none of them remotely wholesome. This is the sort of cover that promises us a
good time. Edward Levy, of course, is certainly no stranger to us here at
Horror's Guilty Pleasures. He wrote another charming little tale called Came a
Spider, and because of that gruesome exercise in arachnophobic exploitation,
he'll always be dear to my black little heart.
The Beast Within was also made into a movie in 1982, though changed (or
mangled, depending on your point of view) considerably. Levy begins with an
intriguing prologue that argues that there is a bloodthirsty, slavering beast
within us all. The result of our animal inheritance. Something which, of course,
is fairly obvious to anyone with a functioning brain given our history of savagery,
sadism, and genocide. Levy further states that it is only the intervention of
religion and culture that keeps us from backsliding into complete primal
regression. The denial of our animal past is learned, not inherited, and must be
constantly reinforced by our environment. But even so, now and again one will
be born to whom denial is impossible--the beast within is far-too powerful.
With that, the novel begins. Part One deals with an Ozarks farmer named Henry
Scruggs, a salt-of-the-earth type enduring a hardscrabble existence trying to
wrestle a living from the soil. Henry, we learn, is a religious zealot with a much
younger wife (Sarah) that he refuses to have relations with because sex and
animal passion are blasphemies. Suffice to say, poor Sarah is in heat.
In comes Connors, the bible salesmen.
His car broke down and Henry, with his abundant Christian charity, allows him
to spend the night in the barn...which is the ideal place because Sarah, her
hormones boiling like hot molasses on a stove top, has rutting on her mind.
Once Henry is asleep, she does the nasty in the hay with Connors only to be
discovered in the act by her husband. He descends on them with an axe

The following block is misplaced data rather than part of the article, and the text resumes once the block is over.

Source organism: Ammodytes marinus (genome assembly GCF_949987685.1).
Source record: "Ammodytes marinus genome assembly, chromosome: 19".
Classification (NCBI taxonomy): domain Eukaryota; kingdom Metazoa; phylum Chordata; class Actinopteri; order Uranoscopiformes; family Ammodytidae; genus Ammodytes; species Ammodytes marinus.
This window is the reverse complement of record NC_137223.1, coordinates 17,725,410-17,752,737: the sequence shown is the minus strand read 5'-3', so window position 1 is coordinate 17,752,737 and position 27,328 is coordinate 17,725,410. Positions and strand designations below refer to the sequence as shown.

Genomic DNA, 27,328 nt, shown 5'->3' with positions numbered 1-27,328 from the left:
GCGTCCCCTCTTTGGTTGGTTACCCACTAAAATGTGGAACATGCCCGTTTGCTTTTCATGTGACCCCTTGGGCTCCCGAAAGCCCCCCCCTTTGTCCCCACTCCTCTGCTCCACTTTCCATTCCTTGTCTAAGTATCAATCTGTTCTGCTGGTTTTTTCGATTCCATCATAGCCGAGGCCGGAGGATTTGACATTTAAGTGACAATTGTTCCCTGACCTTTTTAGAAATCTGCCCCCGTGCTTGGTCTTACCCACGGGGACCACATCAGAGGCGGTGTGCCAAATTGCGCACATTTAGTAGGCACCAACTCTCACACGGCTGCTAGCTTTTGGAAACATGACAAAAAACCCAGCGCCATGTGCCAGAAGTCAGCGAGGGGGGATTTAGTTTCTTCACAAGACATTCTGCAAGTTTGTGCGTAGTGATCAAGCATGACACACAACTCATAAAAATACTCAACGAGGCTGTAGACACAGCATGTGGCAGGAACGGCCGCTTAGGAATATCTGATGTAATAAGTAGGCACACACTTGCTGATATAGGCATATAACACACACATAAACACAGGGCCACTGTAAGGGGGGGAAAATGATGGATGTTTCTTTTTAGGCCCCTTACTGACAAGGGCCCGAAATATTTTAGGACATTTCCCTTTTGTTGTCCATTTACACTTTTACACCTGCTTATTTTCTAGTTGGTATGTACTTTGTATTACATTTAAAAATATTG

handle. Poor Connors wakes up chained in the cellar with the corpse of
Sarah...where he will spend the next two years, slowly, unpleasantly becoming
an animal, living in his own accumulated filth:
"As he crawled, his bare knees flattened and moved the piles of excrement in his
path, exposing colonies of the writhing white roundworms that almost totally
infested his digestive system."
Ug! Anyway, Connors, now little more than a shaggy, mud-grubbing animal,
escapes and rapes a woman named Carolyn. He beats her senseless so that
she has no memory of the rape itself. Nine months later, a child is born. Michael
is a good, gentle sort of kid. He has a way with animals, both tame and wild. But
soon enough, the animal emerges. By the time he is a teenager, hormonal
changes in his body have completely released the beast within. He begins biting
people and ferociously attacking other kids, hunting and killing livestock and
wild animals by night. His parents are convinced he's possessed by the spirit of
a werewolf. Even locking him in his room (with bars on the window) does not
stop him. It only incites his blood lust:
"...then, as the orgasm came to its full intensity, he let out a growl of animal
pleasure and sank his teeth again into the girl's throat, tasting the blood, drinking
it in, taking pleasure in the gurgling sounds she made as she drowned in it."
By this point, we know that the movie with its physical transformations has
nothing whatsoever to do with this book. Michael, due to his seriously fucked-up
heredity, becomes a raping, murdering, cannibalistic monster at night, but he
sprouts no fangs or fur. And this makes it all that much more disturbing, placing
The Beast Within firmly in the literary tradition of Guy Endore's The Werewolf of
Paris. And that, my friends, ain't a bad thing at all.
Pros: Great book. Wonderful characters, tight plotting, plenty of scares and
Cons: Honestly, none come to mind. I tore through this happily.
Overall: Get this. Read it. If you liked Endore's The Werewolf of Paris or Thomas
Tessier's The Nightwalker, then this is the book for you. And if you haven't read
those, start with Endore, then proceed to Tessier, and let The Beast Within be
the bloody icing on your cake.
Five bloody skulls out of five.
For our next Guilty Pleasure, we makes yer flesh creep with:
"The squirming menace..."
The Beast Within (UK: Hamlyn, 1981)
Tagline: "The haunting smell of fear..."
First off, I have to say that I really dig this cover. The US
Berkley cover is pretty cool, too, but Hamlyn just had a
feel for things like this--clawed hands (with a few stray
tufts of hair) reaching through what appear to be
homemade bars, the sort you might put over a bedroom
window if you wanted to keep something terrible from
getting out. It alludes to many things, my friends, and